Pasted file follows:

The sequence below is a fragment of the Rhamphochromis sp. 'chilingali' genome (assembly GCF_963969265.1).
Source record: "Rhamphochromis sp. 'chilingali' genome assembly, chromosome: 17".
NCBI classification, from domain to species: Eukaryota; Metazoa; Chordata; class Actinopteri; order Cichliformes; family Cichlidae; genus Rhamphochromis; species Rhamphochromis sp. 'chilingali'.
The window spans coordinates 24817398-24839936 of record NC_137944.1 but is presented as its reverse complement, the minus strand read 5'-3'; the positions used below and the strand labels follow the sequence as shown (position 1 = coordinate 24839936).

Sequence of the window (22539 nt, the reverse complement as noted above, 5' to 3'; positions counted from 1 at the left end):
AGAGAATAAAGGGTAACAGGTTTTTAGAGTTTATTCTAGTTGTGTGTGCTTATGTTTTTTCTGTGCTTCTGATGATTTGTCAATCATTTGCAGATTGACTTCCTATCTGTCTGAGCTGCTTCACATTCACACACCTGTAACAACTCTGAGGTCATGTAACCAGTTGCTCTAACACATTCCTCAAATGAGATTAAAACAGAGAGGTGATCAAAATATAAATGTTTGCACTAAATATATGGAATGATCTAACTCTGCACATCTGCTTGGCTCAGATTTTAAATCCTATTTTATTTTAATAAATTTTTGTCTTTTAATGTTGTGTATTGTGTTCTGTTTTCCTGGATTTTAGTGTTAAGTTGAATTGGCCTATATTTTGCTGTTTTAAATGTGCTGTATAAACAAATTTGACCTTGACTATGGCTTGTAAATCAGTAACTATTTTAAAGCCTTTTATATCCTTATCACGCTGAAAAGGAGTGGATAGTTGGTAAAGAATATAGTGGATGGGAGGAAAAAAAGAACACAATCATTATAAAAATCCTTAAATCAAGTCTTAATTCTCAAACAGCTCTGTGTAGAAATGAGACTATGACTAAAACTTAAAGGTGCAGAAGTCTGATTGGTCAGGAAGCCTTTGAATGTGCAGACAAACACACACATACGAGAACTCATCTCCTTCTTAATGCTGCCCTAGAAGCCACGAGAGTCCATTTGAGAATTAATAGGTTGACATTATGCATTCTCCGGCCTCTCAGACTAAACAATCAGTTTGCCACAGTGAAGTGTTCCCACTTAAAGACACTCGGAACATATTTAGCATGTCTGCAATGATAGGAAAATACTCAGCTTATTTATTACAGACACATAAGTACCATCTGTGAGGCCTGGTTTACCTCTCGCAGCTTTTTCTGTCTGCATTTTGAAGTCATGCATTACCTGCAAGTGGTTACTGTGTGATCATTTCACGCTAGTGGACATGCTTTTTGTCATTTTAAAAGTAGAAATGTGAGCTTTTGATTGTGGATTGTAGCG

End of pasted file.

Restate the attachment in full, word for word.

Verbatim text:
The sequence below is a fragment of the Rhamphochromis sp. 'chilingali' genome (assembly GCF_963969265.1).
Source record: "Rhamphochromis sp. 'chilingali' genome assembly, chromosome: 17".
NCBI classification, from domain to species: Eukaryota; Metazoa; Chordata; class Actinopteri; order Cichliformes; family Cichlidae; genus Rhamphochromis; species Rhamphochromis sp. 'chilingali'.
The window spans coordinates 24817398-24839936 of record NC_137944.1 but is presented as its reverse complement, the minus strand read 5'-3'; the positions used below and the strand labels follow the sequence as shown (position 1 = coordinate 24839936).

Sequence of the window (22539 nt, the reverse complement as noted above, 5' to 3'; positions counted from 1 at the left end):
AGAGAATAAAGGGTAACAGGTTTTTAGAGTTTATTCTAGTTGTGTGTGCTTATGTTTTTTCTGTGCTTCTGATGATTTGTCAATCATTTGCAGATTGACTTCCTATCTGTCTGAGCTGCTTCACATTCACACACCTGTAACAACTCTGAGGTCATGTAACCAGTTGCTCTAACACATTCCTCAAATGAGATTAAAACAGAGAGGTGATCAAAATATAAATGTTTGCACTAAATATATGGAATGATCTAACTCTGCACATCTGCTTGGCTCAGATTTTAAATCCTATTTTATTTTAATAAATTTTTGTCTTTTAATGTTGTGTATTGTGTTCTGTTTTCCTGGATTTTAGTGTTAAGTTGAATTGGCCTATATTTTGCTGTTTTAAATGTGCTGTATAAACAAATTTGACCTTGACTATGGCTTGTAAATCAGTAACTATTTTAAAGCCTTTTATATCCTTATCACGCTGAAAAGGAGTGGATAGTTGGTAAAGAATATAGTGGATGGGAGGAAAAAAAGAACACAATCATTATAAAAATCCTTAAATCAAGTCTTAATTCTCAAACAGCTCTGTGTAGAAATGAGACTATGACTAAAACTTAAAGGTGCAGAAGTCTGATTGGTCAGGAAGCCTTTGAATGTGCAGACAAACACACACATACGAGAACTCATCTCCTTCTTAATGCTGCCCTAGAAGCCACGAGAGTCCATTTGAGAATTAATAGGTTGACATTATGCATTCTCCGGCCTCTCAGACTAAACAATCAGTTTGCCACAGTGAAGTGTTCCCACTTAAAGACACTCGGAACATATTTAGCATGTCTGCAATGATAGGAAAATACTCAGCTTATTTATTACAGACACATAAGTACCATCTGTGAGGCCTGGTTTACCTCTCGCAGCTTTTTCTGTCTGCATTTTGAAGTCATGCATTACCTGCAAGTGGTTACTGTGTGATCATTTCACGCTAGTGGACATGCTTTTTGTCATTTTAAAAGTAGAAATGTGAGCTTTTGATTGTGGATTGTAGCG